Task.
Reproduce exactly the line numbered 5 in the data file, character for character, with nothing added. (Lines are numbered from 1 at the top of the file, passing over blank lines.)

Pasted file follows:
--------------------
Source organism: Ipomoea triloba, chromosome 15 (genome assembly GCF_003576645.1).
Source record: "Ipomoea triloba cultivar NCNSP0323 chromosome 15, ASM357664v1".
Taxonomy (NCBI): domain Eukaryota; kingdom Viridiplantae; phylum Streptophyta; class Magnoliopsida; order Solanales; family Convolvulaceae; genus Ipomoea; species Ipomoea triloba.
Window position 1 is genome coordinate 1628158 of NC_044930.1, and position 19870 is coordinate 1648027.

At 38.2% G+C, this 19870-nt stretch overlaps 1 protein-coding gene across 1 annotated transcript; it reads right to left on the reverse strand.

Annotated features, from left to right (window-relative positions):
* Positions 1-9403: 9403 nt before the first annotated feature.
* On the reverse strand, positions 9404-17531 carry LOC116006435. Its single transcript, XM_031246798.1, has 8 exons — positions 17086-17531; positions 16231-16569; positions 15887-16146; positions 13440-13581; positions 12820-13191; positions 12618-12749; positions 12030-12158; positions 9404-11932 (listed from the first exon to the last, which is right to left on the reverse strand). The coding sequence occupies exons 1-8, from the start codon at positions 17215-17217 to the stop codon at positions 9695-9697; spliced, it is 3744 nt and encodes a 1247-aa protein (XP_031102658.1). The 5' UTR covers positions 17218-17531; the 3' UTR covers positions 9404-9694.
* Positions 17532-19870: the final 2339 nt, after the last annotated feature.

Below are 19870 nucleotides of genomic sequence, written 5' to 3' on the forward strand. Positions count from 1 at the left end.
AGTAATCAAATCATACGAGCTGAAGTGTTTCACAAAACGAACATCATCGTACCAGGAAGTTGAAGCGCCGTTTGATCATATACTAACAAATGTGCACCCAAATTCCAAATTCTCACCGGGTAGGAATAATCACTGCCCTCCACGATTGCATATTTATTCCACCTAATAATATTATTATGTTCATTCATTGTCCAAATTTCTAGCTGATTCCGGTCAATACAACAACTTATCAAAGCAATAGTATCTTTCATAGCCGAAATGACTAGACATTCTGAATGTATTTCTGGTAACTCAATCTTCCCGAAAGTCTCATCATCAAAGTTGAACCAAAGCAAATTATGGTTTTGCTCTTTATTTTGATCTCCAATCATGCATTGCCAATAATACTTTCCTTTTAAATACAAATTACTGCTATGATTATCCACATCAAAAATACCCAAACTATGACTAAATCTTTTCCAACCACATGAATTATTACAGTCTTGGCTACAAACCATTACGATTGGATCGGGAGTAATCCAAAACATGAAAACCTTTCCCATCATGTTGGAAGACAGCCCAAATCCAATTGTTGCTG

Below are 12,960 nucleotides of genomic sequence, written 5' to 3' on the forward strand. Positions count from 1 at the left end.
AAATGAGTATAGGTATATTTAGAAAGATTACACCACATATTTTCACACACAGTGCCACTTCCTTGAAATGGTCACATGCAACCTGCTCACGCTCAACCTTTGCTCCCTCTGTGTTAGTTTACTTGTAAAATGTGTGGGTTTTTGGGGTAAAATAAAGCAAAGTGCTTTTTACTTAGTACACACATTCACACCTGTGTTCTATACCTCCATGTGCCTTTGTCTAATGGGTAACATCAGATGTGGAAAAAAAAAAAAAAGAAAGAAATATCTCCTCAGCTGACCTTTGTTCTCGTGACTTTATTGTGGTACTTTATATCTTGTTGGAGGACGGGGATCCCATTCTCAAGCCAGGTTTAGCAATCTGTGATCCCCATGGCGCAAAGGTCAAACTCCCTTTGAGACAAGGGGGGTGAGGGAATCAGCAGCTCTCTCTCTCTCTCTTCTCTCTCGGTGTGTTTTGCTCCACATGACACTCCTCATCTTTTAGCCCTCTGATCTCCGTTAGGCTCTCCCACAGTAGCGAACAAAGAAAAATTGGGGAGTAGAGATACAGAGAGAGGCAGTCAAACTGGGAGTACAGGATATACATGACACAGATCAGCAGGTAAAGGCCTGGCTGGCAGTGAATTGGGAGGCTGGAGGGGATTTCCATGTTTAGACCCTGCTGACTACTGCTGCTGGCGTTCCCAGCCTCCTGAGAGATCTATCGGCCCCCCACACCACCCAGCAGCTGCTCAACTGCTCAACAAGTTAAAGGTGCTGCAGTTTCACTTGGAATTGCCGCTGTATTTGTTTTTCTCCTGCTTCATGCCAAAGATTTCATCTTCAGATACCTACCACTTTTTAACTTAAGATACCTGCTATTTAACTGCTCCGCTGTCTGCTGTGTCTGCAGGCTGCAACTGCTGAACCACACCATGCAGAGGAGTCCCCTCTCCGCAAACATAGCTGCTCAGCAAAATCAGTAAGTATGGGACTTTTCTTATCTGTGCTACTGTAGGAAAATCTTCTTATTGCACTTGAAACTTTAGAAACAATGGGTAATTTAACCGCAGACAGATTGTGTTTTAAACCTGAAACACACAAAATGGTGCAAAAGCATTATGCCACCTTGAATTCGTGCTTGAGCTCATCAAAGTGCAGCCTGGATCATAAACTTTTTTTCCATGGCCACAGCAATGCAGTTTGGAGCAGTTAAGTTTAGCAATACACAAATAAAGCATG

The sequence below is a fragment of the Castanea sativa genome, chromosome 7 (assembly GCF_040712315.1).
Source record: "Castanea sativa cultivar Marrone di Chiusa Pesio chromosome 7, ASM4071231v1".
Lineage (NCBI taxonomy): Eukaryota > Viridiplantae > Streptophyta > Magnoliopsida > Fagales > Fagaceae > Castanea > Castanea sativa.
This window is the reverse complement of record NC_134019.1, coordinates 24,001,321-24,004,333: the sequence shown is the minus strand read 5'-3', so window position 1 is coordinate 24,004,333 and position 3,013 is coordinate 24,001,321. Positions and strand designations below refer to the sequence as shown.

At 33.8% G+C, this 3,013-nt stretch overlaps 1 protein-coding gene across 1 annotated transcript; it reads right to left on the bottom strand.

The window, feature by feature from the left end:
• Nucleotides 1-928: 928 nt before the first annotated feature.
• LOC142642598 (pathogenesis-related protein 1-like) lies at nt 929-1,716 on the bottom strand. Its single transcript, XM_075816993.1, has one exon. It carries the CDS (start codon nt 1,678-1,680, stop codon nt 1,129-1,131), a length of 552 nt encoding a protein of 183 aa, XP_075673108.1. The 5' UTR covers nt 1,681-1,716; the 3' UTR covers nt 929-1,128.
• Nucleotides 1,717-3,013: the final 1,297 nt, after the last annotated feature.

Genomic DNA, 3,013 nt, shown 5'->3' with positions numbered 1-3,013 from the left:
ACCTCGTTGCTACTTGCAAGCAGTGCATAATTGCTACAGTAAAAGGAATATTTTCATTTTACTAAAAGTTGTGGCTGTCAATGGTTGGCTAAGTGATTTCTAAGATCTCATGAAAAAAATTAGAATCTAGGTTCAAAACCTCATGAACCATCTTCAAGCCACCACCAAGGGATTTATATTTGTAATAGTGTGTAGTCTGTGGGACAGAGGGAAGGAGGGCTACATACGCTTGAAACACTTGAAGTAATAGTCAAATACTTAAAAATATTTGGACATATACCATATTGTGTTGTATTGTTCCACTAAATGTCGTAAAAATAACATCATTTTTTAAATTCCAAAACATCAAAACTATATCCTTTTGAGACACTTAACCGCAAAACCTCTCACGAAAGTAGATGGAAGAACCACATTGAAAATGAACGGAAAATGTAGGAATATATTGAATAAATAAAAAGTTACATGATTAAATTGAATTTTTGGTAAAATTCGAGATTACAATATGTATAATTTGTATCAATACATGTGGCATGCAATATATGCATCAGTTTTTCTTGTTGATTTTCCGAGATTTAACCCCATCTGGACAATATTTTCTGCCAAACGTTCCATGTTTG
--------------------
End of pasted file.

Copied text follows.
At 38.2% G+C, this 19870-nt stretch overlaps 1 protein-coding gene across 1 annotated transcript; it reads right to left on the reverse strand.